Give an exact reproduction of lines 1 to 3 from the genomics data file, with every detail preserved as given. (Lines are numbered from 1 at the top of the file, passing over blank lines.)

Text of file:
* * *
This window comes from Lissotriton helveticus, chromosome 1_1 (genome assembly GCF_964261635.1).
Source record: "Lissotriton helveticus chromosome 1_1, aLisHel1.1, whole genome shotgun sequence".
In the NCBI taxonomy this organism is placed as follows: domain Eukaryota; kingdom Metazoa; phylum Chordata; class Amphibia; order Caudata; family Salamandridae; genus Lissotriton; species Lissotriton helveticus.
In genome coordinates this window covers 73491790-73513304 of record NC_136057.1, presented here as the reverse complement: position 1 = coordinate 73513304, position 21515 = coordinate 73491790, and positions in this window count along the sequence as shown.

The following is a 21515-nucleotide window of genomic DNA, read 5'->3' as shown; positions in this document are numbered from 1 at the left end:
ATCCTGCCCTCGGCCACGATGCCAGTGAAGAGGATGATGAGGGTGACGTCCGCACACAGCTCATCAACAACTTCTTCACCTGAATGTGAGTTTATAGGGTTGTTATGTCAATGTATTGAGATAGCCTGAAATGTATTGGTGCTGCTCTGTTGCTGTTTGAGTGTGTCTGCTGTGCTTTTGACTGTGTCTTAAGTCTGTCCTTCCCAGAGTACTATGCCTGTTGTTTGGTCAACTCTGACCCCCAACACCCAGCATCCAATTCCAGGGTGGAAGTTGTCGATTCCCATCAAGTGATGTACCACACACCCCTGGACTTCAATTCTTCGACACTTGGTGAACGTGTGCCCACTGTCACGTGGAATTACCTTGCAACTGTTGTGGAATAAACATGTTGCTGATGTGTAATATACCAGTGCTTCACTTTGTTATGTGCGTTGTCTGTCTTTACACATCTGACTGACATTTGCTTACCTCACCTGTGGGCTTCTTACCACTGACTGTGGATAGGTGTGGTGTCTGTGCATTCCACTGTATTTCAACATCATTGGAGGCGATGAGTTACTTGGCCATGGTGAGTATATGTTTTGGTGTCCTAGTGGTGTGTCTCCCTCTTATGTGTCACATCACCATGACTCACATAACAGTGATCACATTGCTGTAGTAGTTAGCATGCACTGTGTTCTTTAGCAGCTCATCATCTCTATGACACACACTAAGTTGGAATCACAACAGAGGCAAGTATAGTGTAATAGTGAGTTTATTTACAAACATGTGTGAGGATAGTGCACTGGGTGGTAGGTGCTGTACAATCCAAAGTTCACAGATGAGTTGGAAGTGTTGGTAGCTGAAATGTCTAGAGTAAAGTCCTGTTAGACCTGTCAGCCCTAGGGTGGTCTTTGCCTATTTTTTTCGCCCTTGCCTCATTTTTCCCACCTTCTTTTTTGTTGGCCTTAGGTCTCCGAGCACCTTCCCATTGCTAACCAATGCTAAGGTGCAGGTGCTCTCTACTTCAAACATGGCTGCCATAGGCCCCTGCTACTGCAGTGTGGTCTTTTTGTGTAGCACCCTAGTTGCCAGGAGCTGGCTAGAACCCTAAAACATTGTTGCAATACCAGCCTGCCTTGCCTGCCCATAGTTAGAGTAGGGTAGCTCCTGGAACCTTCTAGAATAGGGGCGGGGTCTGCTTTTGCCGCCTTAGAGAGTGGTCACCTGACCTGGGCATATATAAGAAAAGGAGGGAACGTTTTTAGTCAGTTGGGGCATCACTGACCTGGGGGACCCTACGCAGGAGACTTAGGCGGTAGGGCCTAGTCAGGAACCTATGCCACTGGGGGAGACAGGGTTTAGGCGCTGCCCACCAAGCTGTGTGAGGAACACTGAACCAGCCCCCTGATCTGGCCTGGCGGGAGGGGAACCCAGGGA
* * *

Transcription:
This window comes from Lissotriton helveticus, chromosome 1_1 (genome assembly GCF_964261635.1).
Source record: "Lissotriton helveticus chromosome 1_1, aLisHel1.1, whole genome shotgun sequence".
In the NCBI taxonomy this organism is placed as follows: domain Eukaryota; kingdom Metazoa; phylum Chordata; class Amphibia; order Caudata; family Salamandridae; genus Lissotriton; species Lissotriton helveticus.